Novel water decontamination method combines low-cost composites and solar energy
April 28, 2021
By José Tadeu Arantes | Agência FAPESP – Contaminated water is one of the main global causes of disease and death, and access to clean drinking water is diminishing because of growing disposal of domestic, agricultural, industrial, and hospital waste into the environment. The main contaminants include harmful microorganisms, nitrate, phosphate, fluoride, polycyclic aromatic hydrocarbons, and heavy metals such as cadmium, mercury and lead.
According to the World Health Organization (WHO), some 2 billion people drink water contaminated by feces. Worse still is contamination of water by metal- and multidrug-resistant bacteria selected by indiscriminate disposal of antibiotics into the environment.
In this context, research conducted with the aim of promoting safe and affordable water decontamination has become an urgent necessity, especially in underdeveloped and developing countries. A study conducted at the Laboratory of Spectroscopy of Functional Materials (LEMAF) run by the University of São Paulo’s São Carlos Physics Institute (IFSC-USP) in Brazil, in partnership with the African Center of Excellence for Water and Environmental Research (ACEWATER) in Nigeria, has obtained promising results in this field.
The study had three co-principal investigators: IFSC-USP professors Andréa de Camargo and Hellmut Eckert; and Emmanuel Unuabonah, a professor at Redeemer’s University in Nigeria and head of ACEWATER. FAPESP supported the group via a Visiting Researcher Grant that made possible a three-month scientific visit to IFSC-USP by Unuabonah, and via the Center for Research, Technology and Education in Vitreous Materials (CeRTEV), one of the Research, Innovation and Dissemination Centers (RIDCs) funded by FAPESP. Grants awarded by other institutions enabled two of Unuabonah’s students to work for a period at IFSC-USP as interns.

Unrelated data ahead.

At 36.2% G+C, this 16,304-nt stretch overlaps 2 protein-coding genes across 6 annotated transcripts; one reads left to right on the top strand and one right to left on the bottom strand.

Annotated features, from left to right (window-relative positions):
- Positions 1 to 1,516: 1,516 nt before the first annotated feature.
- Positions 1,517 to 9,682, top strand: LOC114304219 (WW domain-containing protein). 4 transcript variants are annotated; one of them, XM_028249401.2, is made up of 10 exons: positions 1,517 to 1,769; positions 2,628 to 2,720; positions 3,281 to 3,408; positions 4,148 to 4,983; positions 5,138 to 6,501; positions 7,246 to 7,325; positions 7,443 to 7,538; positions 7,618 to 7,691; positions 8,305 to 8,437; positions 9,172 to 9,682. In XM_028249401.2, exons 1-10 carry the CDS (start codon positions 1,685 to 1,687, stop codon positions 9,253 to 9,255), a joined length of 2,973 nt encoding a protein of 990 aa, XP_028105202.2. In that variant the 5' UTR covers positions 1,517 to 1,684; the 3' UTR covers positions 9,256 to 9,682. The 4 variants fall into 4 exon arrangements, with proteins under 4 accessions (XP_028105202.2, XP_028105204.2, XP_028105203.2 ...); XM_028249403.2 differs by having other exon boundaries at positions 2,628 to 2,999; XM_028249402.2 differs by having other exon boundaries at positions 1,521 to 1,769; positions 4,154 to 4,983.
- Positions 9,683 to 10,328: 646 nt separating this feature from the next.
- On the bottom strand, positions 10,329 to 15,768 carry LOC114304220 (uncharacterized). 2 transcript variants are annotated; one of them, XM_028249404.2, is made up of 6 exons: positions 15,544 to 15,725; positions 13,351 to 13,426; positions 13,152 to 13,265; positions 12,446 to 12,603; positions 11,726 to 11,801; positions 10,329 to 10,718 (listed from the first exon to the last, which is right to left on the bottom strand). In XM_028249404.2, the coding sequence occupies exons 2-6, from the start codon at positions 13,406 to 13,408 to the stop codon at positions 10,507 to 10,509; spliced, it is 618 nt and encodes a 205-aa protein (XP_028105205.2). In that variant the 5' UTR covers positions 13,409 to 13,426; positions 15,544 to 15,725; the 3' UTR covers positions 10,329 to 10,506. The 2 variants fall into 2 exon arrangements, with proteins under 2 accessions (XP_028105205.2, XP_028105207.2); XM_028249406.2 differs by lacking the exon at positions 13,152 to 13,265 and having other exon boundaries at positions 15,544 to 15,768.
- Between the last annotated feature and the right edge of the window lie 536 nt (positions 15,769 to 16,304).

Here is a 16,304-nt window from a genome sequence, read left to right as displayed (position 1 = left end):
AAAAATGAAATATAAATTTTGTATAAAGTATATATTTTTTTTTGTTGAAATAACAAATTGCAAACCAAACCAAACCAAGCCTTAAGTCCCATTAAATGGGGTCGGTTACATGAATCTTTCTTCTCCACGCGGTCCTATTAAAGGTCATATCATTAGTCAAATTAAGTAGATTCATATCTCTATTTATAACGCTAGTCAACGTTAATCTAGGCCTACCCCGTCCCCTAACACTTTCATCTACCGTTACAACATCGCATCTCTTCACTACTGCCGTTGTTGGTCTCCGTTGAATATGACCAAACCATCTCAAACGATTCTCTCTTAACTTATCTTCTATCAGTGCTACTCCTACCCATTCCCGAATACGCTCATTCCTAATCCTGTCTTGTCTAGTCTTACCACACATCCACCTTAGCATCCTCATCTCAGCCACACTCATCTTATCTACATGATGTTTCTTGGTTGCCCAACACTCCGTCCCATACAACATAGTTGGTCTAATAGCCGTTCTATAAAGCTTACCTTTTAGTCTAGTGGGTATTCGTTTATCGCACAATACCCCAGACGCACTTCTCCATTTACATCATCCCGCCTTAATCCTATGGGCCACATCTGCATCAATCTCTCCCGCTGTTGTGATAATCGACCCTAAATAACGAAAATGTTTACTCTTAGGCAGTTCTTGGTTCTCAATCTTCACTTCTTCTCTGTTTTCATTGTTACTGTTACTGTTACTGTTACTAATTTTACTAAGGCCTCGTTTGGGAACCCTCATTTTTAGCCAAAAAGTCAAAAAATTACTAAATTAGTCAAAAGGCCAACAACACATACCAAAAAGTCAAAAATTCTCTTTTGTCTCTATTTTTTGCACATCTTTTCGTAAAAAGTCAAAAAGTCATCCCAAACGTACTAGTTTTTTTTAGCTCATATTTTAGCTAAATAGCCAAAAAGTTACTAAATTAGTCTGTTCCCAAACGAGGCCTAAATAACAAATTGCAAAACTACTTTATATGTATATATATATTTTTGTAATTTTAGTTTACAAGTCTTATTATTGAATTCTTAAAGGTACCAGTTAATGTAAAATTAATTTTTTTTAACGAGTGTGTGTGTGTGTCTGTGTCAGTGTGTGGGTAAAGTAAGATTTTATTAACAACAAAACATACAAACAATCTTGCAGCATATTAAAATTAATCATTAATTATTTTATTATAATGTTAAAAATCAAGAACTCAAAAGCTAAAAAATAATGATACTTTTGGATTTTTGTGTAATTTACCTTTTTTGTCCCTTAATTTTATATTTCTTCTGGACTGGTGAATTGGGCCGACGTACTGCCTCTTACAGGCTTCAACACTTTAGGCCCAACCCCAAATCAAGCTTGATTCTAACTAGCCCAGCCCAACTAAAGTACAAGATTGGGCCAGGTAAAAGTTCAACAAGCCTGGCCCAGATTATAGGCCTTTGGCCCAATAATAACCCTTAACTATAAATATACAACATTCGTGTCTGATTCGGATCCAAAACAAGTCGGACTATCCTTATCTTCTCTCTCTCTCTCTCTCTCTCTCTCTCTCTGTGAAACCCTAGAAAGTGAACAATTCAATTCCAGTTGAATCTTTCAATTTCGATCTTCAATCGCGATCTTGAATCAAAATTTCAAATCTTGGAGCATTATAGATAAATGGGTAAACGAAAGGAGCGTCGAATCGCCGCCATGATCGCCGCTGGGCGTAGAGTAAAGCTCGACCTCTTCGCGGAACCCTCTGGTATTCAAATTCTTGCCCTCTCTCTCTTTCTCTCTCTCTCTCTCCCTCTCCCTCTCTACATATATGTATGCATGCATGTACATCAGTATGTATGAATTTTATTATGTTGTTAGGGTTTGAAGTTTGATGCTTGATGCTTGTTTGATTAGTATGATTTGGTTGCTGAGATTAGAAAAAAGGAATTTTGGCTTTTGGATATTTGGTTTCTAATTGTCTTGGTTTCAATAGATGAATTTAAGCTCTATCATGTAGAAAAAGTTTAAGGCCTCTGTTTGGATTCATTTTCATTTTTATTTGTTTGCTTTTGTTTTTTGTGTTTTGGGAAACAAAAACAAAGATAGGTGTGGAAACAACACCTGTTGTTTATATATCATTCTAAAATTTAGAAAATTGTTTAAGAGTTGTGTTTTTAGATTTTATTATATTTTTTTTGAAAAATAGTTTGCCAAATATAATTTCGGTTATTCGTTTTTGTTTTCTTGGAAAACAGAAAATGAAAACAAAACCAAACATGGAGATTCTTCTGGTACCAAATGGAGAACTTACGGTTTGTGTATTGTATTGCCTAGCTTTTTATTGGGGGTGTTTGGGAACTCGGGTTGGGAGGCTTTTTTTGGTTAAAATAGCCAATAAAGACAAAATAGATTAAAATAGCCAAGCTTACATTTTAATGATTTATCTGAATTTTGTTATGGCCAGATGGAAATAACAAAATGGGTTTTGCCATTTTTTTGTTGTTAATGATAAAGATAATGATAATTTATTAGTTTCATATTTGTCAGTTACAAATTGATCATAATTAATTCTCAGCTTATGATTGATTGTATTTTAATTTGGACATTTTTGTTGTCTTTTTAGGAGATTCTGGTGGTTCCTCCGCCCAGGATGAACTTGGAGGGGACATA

“Photocatalysis is the most efficient way to decontaminate water,” De Camargo told Agência FAPESP. “We developed a method that uses photocatalytic nanocomposites based on low-cost precursors abundant in sub-Saharan Africa and also in Brazil, plus solar radiation. This is a sustainable solution for regions in which lack of a stable electricity supply is an additional problem. When the material interacts with sunlight, it releases reactive oxygen species such as singleton oxygen, destroying microorganisms and breaking down residues of antibiotics and agricultural effluent.”
The precursors were kaolinite clay, papaya seeds or banana peel as a source of carbon, and metal salts (copper chloride or zinc chloride). Metal-doped nanocomposites were prepared by forming a slurry with clay, carbon and metals in the proportions 1:1:2 weight per weight (wt/wt) for hybrids doped with copper or zinc individually, and 1:1:1:2 wt/wt for hybrids doped with both copper and zinc.
“Nanocomposites comprising kaolinite, crushed papaya seeds, copper and zinc were found efficient to purify water contaminated by multimetal- and multidrug-resistant Escherichia coli,” De Camargo said.